3 minute read

Jennie Cramer Murder Trial: 1882

An Inquest's Second Thoughts

Because West Haven lacked a city government, investigating the death fell to a six-man coroner's jury. Bruises on the body nearly led to a conclusion that Cramer had drowned, but an official autopsy was conducted when one juror expressed second thoughts. The autopsy revealed that Cramer had not drowned. Hardly any water was found in her lungs and there was evidence that she had been raped within 48 hours of her death.

When the inquest sought clues about Cramer's last hours, Douglass and "the Malley boys" were called to testify. Douglass now said that she and Cramer had spent Wednesday night at the Malley mansion, where they had been singing and drinking wine alone with James and Walter. When Douglass felt ill, she convinced a reluctant Cramer to remain with her at the mansion all night. In the morning she accompanied Cramer home and witnessed the quarrel with Mrs. Cramer. Douglass swore that she last saw Cramer passing on a streetcar about noon on Thursday.

James Malley testified that he last saw Cramer when the two women left the mansion Thursday morning. Asked about his whereabouts on Friday night, he said that he was at home and that his entire family would swear to it. "My father came to me after the newspaper reports were concluded and asked me where I was Friday night," he replied, peculiarly modifying his answer. "No, he came to me and said, 'It's a lucky thing for you that you were home Friday night.'" Walter Malley echoed his cousin's testimony, adding that he thought that Cramer had gone to her brother's home in New York, accompanied by Douglass.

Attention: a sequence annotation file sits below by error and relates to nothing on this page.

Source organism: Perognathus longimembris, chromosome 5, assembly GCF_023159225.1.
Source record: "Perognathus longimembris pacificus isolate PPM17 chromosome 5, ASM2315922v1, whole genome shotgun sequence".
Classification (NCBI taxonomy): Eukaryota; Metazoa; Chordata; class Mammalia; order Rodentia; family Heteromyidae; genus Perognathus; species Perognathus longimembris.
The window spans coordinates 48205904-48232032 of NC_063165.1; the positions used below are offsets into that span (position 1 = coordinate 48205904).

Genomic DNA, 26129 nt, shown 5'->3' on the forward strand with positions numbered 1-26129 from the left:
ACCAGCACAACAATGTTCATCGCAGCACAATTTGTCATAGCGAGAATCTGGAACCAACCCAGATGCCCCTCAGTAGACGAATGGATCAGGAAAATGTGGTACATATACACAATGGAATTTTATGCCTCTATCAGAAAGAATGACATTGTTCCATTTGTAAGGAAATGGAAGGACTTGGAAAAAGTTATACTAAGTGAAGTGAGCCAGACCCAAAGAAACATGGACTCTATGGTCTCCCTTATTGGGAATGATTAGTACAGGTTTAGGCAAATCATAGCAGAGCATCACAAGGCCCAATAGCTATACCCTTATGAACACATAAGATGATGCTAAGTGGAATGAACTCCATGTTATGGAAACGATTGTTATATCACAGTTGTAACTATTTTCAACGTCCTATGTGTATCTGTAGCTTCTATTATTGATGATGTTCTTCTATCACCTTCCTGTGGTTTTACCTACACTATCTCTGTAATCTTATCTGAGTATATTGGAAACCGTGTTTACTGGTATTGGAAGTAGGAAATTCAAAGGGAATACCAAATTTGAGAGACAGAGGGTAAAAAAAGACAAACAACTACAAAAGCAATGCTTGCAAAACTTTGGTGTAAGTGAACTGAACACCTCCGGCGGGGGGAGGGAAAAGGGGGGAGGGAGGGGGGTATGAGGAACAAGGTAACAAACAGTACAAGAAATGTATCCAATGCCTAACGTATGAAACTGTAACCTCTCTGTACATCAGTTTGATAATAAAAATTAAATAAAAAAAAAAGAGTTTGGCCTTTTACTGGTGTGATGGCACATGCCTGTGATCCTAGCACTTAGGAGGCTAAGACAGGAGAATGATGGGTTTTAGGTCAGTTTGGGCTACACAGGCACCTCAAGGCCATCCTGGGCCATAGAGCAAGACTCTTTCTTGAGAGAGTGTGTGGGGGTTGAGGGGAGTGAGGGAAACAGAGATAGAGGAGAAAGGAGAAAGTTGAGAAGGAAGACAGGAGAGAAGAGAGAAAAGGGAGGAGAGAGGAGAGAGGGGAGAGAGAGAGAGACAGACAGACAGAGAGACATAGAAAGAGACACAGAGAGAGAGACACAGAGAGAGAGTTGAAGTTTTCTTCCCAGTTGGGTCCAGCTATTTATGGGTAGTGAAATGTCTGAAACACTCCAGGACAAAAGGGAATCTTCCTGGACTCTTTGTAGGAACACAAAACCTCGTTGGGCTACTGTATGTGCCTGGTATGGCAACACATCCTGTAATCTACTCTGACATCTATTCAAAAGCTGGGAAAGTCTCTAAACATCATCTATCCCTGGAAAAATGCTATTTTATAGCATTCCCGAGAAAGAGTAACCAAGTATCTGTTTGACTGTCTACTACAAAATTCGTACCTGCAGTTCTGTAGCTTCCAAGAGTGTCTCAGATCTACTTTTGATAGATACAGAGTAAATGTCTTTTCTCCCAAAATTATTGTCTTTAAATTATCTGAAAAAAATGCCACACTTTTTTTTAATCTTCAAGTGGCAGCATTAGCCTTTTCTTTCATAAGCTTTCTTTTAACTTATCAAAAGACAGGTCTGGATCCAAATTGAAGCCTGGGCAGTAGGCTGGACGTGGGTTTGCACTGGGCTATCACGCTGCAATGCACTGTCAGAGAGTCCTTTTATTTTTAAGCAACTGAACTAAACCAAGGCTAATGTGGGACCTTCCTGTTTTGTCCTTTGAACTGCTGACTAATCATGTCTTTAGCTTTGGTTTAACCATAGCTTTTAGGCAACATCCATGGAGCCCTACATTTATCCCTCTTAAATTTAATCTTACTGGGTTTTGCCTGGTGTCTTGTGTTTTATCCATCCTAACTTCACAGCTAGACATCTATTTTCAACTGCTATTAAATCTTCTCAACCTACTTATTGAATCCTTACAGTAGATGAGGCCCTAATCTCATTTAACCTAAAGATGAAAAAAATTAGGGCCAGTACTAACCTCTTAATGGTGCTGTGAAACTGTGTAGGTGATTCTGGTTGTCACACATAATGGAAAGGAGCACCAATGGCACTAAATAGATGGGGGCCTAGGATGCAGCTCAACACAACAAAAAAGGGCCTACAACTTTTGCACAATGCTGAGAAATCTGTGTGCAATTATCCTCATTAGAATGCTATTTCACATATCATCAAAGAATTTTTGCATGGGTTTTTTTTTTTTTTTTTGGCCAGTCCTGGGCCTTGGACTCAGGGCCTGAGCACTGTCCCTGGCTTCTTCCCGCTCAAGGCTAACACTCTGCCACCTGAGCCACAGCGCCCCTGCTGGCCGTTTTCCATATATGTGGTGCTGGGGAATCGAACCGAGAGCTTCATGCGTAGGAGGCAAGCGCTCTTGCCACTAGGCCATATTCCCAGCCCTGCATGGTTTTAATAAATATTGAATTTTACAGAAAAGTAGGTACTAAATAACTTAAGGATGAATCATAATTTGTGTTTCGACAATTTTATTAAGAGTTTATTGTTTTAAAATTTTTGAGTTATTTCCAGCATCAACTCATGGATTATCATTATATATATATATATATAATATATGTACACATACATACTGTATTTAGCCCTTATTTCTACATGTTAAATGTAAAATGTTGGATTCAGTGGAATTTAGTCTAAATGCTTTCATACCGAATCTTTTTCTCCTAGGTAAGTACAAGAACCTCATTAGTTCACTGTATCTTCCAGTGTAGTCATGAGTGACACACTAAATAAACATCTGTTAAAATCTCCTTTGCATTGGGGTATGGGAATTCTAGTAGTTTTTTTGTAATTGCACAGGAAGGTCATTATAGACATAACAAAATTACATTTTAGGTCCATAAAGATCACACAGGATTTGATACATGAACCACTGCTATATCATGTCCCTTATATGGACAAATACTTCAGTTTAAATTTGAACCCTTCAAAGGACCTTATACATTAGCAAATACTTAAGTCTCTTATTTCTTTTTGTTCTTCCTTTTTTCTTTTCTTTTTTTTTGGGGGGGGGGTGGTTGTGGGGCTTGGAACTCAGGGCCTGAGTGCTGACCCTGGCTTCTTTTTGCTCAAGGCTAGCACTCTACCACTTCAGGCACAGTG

Other witnesses, however, swore to have seen Cramer with one or more of the trio on Thursday or Friday. It was also learned that Blanche Douglass was a New York prostitute, not Walter Malley's fiance, as newspapers had reported. Detectives arrested her in a bordello and returned her to West Haven, where she was charged with perjury. Walter and James were arrested shortly thereafter.

According to the inquest autopsy, Cramer's body tissues indicated that she had ingested a fatal dose of over three grains of arsenic hours before her death. Verdicts were returned on September 3, holding James Malley "criminally responsible" and Walter Malley and Blanche Douglass "morally responsible" for the death of Jennie Cramer by "poison and violence."

The case was immediately referred to West Haven's local court, where numerous witnesses placed Cramer with the defendants at times conflicting with their stories. The West Haven trial seemed to dispose of one report that Cramer had been on a carousel at the town's Savin Rock amusement district, accompanied by a man with a black mustache. Margaret Kane produced her mustachioed companion and claimed to be the woman on the flying horses that Friday night. Kane said that a dizzy spell prompted her to say, "My God, I'm paralyzed!" a comment attributed by others to Jennie Cramer.

James Malley's sisters and a servant testified that he had been at home on Friday night, but the defense could not overcome suspicions that the defendants were lying. The case was referred to New Haven's Superior Court for a full trial. Meanwhile, the case became an international sensation and the Malley family's reputation declined. James' and Walter's haughty attitude did not win them public sympathy, nor did Edward Malley's dismissal of the tragedy with the blithe comment, "Boys will be boys." Amid rumors of bribery, prosecutors seethed over increasing memory lapses suffered by witnesses. A dime pamphlet bearing Cramer's portrait on the cover and containing the testimony leading to the arrests enjoyed a second printing, thanks to the Malley family's efforts to buy up every available copy at local bookshops.

Additional topics

Law Library - American Law and Legal InformationNotable Trials and Court Cases - 1833 to 1882Jennie Cramer Murder Trial: 1882 - An Inquest's Second Thoughts, The Elm City Tragedy